The Tinder-focused lawsuit pitting former Extreme Venture Partners (EVP) founding partners Sundeep Madra and Amar Varma, as well as Social Capital CEO Chamath Palihapitiya against fellow EVP co-founders and partners Ray Sharma, Ken Teslia, and Imran Bashir, continues to roll through the courts.
“There is no duty owed by Seven Hills to the plaintiffs. Since no negligence claim can succeed in the absence of a duty being owed.”
Following a decision earlier this month that sided with Sharma, Teslia, and Bashir – with Madra, Varma, and Palihapitiya having to pay out $15.69 million USD in damages – a separate decision delivered Tuesday by the Court of Appeal for Ontario sided against the three partners. The Ontario Court of Appeal decision on Tuesday has denied an appeal by Extreme Venture Partners co-founders Sharma, Teslia, and Bashir (the plaintiffs) to seek damages for the valuation of Xtreme Labs.
Along with the larger lawsuit, the trio also looked to sue the law firm that conducted the valuation of Xtreme Labs, arguing negligence on the side of the firm, Seven Hills. In the same action that began in 2014, the plaintiffs argued that Seven Hills owed a duty to them and failed to discharge that duty, by failing to take reasonable care in its valuation of Xtreme Labs, which owned a stake in Tinder (more on that here).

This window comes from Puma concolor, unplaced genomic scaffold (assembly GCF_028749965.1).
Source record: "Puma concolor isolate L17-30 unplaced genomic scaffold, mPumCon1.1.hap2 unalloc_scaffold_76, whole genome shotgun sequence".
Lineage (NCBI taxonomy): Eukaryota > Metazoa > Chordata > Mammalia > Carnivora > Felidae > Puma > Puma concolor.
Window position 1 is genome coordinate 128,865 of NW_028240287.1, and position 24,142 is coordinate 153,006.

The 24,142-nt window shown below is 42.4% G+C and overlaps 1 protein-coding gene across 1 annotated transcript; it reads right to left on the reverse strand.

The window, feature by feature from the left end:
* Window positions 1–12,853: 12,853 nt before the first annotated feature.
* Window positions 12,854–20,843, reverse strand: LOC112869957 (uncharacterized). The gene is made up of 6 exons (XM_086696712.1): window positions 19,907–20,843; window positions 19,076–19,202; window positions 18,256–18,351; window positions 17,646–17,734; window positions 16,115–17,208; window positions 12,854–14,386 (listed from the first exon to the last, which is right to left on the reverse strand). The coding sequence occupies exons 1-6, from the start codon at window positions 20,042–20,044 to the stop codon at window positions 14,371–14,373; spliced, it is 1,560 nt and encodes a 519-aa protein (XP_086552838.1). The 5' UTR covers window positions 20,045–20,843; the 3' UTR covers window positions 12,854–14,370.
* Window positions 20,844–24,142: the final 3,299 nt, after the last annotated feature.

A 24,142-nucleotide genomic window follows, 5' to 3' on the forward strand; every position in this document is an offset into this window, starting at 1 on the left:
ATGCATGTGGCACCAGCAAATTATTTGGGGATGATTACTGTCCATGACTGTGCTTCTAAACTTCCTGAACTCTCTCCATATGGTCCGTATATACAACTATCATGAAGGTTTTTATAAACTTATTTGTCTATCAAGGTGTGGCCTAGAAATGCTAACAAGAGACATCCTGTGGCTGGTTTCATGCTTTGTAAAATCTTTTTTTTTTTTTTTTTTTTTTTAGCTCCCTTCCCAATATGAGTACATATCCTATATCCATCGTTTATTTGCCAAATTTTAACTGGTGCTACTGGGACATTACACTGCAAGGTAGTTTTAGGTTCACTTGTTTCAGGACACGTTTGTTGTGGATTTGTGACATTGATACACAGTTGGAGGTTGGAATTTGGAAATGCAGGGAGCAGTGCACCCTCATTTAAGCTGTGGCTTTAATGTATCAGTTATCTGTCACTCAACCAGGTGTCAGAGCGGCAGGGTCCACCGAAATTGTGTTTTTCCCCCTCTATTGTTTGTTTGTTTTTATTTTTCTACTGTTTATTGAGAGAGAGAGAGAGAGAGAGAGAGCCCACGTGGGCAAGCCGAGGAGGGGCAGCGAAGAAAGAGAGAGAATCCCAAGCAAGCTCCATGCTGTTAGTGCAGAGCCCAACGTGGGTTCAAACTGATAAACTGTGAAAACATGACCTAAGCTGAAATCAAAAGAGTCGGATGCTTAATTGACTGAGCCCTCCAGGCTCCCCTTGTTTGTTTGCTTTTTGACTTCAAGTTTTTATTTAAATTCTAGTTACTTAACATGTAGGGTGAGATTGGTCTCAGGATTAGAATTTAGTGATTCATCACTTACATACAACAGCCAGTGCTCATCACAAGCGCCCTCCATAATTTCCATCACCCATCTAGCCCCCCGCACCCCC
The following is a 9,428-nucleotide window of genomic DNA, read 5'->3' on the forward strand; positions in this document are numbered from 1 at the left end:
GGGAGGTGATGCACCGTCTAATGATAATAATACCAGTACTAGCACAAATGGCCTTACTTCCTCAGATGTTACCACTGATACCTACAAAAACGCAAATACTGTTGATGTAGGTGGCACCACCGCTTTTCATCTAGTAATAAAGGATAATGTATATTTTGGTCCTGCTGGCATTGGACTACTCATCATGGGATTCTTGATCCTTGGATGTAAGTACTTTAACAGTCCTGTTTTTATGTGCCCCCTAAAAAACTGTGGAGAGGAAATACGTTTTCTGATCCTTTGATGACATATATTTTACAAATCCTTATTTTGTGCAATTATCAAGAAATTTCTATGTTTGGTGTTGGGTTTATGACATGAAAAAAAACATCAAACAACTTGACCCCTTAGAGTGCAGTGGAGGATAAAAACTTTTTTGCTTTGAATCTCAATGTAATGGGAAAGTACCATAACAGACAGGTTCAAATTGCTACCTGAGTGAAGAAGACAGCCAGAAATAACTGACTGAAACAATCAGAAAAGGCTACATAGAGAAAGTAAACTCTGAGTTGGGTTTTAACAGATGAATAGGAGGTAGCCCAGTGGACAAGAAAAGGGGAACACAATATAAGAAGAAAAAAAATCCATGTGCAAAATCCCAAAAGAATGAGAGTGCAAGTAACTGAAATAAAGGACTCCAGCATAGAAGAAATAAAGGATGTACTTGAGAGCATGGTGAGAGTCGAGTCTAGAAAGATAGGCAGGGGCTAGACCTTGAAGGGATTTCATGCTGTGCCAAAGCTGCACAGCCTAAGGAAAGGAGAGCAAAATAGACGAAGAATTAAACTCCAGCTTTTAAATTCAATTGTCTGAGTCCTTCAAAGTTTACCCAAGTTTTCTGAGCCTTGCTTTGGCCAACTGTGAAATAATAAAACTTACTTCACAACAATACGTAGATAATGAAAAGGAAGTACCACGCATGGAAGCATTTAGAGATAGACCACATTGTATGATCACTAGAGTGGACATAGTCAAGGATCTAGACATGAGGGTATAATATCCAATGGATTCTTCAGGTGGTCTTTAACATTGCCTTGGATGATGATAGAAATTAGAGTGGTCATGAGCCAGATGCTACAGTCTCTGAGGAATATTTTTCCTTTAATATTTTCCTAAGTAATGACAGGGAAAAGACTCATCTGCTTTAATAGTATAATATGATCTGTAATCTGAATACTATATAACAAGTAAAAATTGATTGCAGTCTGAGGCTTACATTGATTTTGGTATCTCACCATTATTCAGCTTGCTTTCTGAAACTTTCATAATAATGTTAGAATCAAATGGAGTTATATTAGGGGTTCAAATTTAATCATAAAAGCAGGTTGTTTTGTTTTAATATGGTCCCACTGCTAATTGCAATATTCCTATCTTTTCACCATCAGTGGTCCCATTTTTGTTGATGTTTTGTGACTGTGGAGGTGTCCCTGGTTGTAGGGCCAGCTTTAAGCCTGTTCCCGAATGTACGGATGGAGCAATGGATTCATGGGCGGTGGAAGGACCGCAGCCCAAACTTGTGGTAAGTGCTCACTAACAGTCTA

Seven Hills looked to dismiss the claim, and in an October decision, the Superior Court of Justice dismissed the suit, siding with Seven Hills. The judge stated, “I conclude there is no duty owed by Seven Hills to the plaintiffs. Since no negligence claim can succeed in the absence of a duty being owed, this finding is sufficient to grant summary judgment in favour of Seven Hills.”
The plaintiffs appealed the decision, but Tuesday’s ruling sided with the original judge. It also stated that the plaintiffs now owe $10,000 to Madra, Varma, Palihapitiya (the defendants), as well as Seven Hills for the suit.
“We note as well that the appellants’ claims against the other defendants have now proceeded to trial and the appellants achieved what counsel described as complete success and the award of all damages, including punitive damages,” the ruling stated. “In these circumstances, it is not apparent to us that it would be appropriate to make an order that would require another trial.”
The recent decision comes as the larger case continues to role through the courts. After the May 14 decision that ruled Madra, Varma, Palihapitiya owed $15.69 million USD for conspiring to acquire Xtreme Labs at a discounted price, in addition to breaching contractual obligations, the defendants stated plans to appeal the decision. That appeal for the judgment could take up to a year to be heard.
BetaKit has reached out to both parties for comment on the case but had yet to hear back by the time of publication.